Four Legged Friends

Thin Guinness 1

I started to write this post a few weeks ago, but I haven’t been able to pull the trigger. Guinness is a 2 year old black and white cat, found as a kitten on a doorstep in Shaw by friends of ours at about six weeks old. We took him at our friend’s behest and he’s been our able companion for the last two years or so…until he went missing the day after our wedding. Now, Guinness is an indoor/outdoor cat, so I am used to absences up to 24 hours (he’ll spend the night out hunting during the spring and fall), but beyond that I get a bit twitchy.

We papered the neighborhood with flyers. We called the nearby animal shelters and vets. We walked the neighborhood calling for him. We did everything just short of crawling through all the nearby brambles and knocking on every door in all of Fairlington. It was torture to just not know what happened to our Guinness. Just awful. But through all this, we got calls from the shelters saying they hadn’t seen him and wanted to know if he’d come home yet. No sign. Nothing.

Until Saturday. When I got a call from our neighbor to say he was spotted on our front porch. Tiff and I were on the last leg of our roadtrip across the midwest and after crashing the night in Pittsburgh, we sprinted home to greet our missing kitty. We’ve been through the worst, it looks like. The vet checked him out this morning and despite some issues with a foot with a cut, he’ll be just fine in about a week.

I was prepared to post this in the case that we gave up on Guinness, that we were ready to mourn him and suggest ways to do it. I am glad, now, to turn this into a post on who to talk to if you lose your pet in DC. Read on for all the details.

Losing your pet absolutely, positively sucks. This guide is here to help DC area residents cope with the loss of their pet, how to actively get out the information about your missing friend, and who to call.

First things first, make a flyer. We made ours with Pages, cheap software for the Mac, and flyers can be made easily with Word or pretty much any major word processing application. The pertinent information you will want to put on there: Where your pet was last seen. When your pet was last seen (time and date). Name of the pet. Description or, if possible, picture of the pet. Tear strips that include your contact information. Phone is better than Email, but both will work. Reward, if offered.

Secondly, post the flyer in your neighborhood. If you live in a building, post it by the mailboxes, or in another high traffic area. If you live in a neighborhood, use the bus shelters and light standards to post your flyer. Do NOT post over other peoples’ flyers. Do use an easy-to-remove tape like Scotch Invisible. It’s fairly strong, but best of all, doesn’t leave a messy residue or cause damage. Take a copy of the flyer to each of your neighbors and leave it with them so they can be on the lookout if your pet comes home before you do.

Third, call the animal welfare league or shelter. These are the folks who strays come to, either by animal control, or by being brought in. They are your best friends in all the world. In DC, it’s the Washington DC Humane Society or the Washington Animal Rescue League. In Montgomery County, it’s the Animal Welfare League of Montgomery County or the Montgomery County SPCA. Prince George’s County has a full list of helpful organizations. In Arlington, talk with the Animal Welfare League of Arlington, and in Alexandria, talk with Animal Welfare League of Alexandria. Check the hours on their website, then call when they’re taking reports. Give them your pets name, a full description (including breed if applicable) and your full contact information. If they get a report about your pet, they’ll call you to retrieve your pet.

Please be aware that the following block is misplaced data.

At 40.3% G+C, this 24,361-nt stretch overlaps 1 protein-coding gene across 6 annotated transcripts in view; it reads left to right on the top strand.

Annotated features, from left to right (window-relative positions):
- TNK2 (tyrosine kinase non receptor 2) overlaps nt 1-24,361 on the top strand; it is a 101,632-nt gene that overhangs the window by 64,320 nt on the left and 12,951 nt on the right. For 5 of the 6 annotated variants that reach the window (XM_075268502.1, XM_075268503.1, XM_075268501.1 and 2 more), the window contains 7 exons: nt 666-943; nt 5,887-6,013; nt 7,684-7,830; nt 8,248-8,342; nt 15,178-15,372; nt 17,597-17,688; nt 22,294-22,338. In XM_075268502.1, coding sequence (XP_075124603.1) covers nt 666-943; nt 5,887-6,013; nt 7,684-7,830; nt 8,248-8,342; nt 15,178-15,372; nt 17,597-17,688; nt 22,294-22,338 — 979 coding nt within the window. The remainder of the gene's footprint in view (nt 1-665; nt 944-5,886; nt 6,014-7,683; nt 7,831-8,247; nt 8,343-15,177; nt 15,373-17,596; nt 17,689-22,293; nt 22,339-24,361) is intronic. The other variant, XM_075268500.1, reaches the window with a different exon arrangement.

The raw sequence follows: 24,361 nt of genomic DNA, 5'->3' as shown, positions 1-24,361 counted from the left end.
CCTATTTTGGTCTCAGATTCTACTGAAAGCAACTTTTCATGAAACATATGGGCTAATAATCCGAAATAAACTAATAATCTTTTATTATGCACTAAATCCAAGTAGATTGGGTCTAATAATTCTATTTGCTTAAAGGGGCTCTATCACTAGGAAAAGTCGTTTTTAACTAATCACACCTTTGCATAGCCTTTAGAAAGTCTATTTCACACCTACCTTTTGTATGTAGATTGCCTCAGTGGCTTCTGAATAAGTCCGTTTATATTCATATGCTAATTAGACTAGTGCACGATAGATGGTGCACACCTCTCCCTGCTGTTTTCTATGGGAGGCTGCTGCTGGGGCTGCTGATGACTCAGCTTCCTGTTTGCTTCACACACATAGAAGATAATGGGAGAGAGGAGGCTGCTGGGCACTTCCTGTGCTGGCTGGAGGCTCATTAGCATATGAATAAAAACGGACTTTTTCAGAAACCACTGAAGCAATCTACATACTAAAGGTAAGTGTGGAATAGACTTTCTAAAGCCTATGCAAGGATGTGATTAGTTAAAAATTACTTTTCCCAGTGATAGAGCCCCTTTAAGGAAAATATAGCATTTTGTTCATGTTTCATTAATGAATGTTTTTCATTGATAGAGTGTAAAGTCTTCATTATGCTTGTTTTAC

Fourth, call area veterinary hospitals. Vet Hospitals will sometimes take in strays as well, and you can use Google Local to find veterinarians and pet hospitals near your home. Call them all and report a missing pet, that way, you’re covered in case they show up there.

Fifth, walk your neighborhood calling for your pet. Sometimes, this will be enough to bring your pet out of their hiding place, or back from the wild. Good times for this are right around dusk, when most pets are their most active.

Other suggestions would be to talk with local dogwalkers as they see a lot of the neighborhood that you might perhaps miss, talk with your neighbors, besides, it’s been too long since you saw them anyway, and most important: don’t ever give up.

3 Comments so far

  1. Tiff (unregistered) on July 24th, 2006 @ 2:31 pm

    A couple of minor addenda for people whose strictly INDOOR cats have escaped:

    – Indoor cats are generally TERRIFIED once they get outside and rarely wander more than three houses or so in any direction. Ask your neighbors in that radius for permission to search their property- including under decks and in garages- thoroughly.

    – The cat may also be too terrified to come at the sound of your voice, so don’t be discouraged if she doesn’t come running right away.

  2. Mike (unregistered) on July 24th, 2006 @ 4:07 pm

    Glad to hear Guinness is back.

  3. Joseph LeBlanc (unregistered) on July 24th, 2006 @ 8:26 pm

    “If you live in a neighborhood, use the bus shelters and light standards to post your flyer.”

    Most of the bus shelters I’ve seen around Arlington specifically forbid posting flyers. Double check before putting any up.

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